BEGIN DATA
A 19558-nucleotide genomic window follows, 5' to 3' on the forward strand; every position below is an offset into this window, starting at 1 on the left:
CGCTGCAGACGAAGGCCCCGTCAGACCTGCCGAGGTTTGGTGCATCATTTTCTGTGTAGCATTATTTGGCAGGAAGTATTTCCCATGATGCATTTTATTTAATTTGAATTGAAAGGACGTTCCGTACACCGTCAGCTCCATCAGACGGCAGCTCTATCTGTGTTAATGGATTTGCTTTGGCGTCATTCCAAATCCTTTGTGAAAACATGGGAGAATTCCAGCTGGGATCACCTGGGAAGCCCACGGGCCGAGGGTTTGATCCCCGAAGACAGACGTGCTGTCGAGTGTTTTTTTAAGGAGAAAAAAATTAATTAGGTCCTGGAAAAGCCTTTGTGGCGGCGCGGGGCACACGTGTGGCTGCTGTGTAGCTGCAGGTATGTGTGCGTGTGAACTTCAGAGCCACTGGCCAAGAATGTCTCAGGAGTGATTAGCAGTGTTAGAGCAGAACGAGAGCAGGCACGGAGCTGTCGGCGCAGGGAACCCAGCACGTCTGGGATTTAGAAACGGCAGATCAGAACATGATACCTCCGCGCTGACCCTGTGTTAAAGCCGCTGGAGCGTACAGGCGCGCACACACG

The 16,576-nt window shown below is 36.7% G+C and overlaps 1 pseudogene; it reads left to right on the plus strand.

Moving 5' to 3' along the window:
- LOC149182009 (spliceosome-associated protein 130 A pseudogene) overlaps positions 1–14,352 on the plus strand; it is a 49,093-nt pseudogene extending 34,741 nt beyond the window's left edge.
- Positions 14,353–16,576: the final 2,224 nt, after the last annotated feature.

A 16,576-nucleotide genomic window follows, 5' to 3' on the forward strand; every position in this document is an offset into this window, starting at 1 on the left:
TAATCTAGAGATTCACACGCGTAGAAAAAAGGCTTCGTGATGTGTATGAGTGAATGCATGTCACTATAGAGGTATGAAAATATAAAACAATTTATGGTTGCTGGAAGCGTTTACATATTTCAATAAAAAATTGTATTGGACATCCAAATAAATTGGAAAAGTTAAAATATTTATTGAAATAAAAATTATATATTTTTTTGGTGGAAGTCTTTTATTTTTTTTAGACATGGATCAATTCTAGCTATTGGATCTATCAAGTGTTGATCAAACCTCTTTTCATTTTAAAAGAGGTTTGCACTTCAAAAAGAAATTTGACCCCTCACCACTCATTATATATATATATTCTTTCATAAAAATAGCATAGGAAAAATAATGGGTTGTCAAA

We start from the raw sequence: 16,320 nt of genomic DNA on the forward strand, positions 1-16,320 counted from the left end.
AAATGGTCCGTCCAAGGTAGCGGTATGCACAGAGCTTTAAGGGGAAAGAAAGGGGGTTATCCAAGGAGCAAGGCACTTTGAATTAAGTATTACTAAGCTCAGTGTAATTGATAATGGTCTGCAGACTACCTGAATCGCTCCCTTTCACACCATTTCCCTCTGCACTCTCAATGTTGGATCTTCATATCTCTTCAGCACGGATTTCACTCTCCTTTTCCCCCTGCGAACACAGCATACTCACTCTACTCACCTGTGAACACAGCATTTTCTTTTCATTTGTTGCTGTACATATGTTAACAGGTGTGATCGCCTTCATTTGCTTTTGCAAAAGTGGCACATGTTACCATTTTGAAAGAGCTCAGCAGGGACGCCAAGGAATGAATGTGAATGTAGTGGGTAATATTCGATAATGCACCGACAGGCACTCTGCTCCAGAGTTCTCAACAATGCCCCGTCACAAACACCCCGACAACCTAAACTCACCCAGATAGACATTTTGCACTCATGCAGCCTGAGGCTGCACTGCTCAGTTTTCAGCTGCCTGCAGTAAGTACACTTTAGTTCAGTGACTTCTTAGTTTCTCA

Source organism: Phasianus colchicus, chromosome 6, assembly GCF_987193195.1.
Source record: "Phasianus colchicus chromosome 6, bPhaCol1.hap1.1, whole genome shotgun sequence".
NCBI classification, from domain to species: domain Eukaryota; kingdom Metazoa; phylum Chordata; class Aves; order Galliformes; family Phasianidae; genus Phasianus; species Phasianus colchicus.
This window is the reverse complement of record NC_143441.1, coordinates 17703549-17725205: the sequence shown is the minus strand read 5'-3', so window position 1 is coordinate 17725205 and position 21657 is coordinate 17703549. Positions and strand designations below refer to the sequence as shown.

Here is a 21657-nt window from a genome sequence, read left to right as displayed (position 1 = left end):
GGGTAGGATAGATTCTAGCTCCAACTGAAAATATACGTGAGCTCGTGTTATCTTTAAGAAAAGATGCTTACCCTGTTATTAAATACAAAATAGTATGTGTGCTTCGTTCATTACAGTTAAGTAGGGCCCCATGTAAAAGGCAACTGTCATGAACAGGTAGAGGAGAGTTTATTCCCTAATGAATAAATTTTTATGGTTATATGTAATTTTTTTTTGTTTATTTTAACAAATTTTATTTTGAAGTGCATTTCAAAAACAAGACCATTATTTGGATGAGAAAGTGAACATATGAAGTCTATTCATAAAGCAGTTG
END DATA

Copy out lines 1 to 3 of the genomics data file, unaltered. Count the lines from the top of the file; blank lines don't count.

A 19558-nucleotide genomic window follows, 5' to 3' on the forward strand; every position below is an offset into this window, starting at 1 on the left:
CGCTGCAGACGAAGGCCCCGTCAGACCTGCCGAGGTTTGGTGCATCATTTTCTGTGTAGCATTATTTGGCAGGAAGTATTTCCCATGATGCATTTTATTTAATTTGAATTGAAAGGACGTTCCGTACACCGTCAGCTCCATCAGACGGCAGCTCTATCTGTGTTAATGGATTTGCTTTGGCGTCATTCCAAATCCTTTGTGAAAACATGGGAGAATTCCAGCTGGGATCACCTGGGAAGCCCACGGGCCGAGGGTTTGATCCCCGAAGACAGACGTGCTGTCGAGTGTTTTTTTAAGGAGAAAAAAATTAATTAGGTCCTGGAAAAGCCTTTGTGGCGGCGCGGGGCACACGTGTGGCTGCTGTGTAGCTGCAGGTATGTGTGCGTGTGAACTTCAGAGCCACTGGCCAAGAATGTCTCAGGAGTGATTAGCAGTGTTAGAGCAGAACGAGAGCAGGCACGGAGCTGTCGGCGCAGGGAACCCAGCACGTCTGGGATTTAGAAACGGCAGATCAGAACATGATACCTCCGCGCTGACCCTGTGTTAAAGCCGCTGGAGCGTACAGGCGCGCACACACG

The 16,576-nt window shown below is 36.7% G+C and overlaps 1 pseudogene; it reads left to right on the plus strand.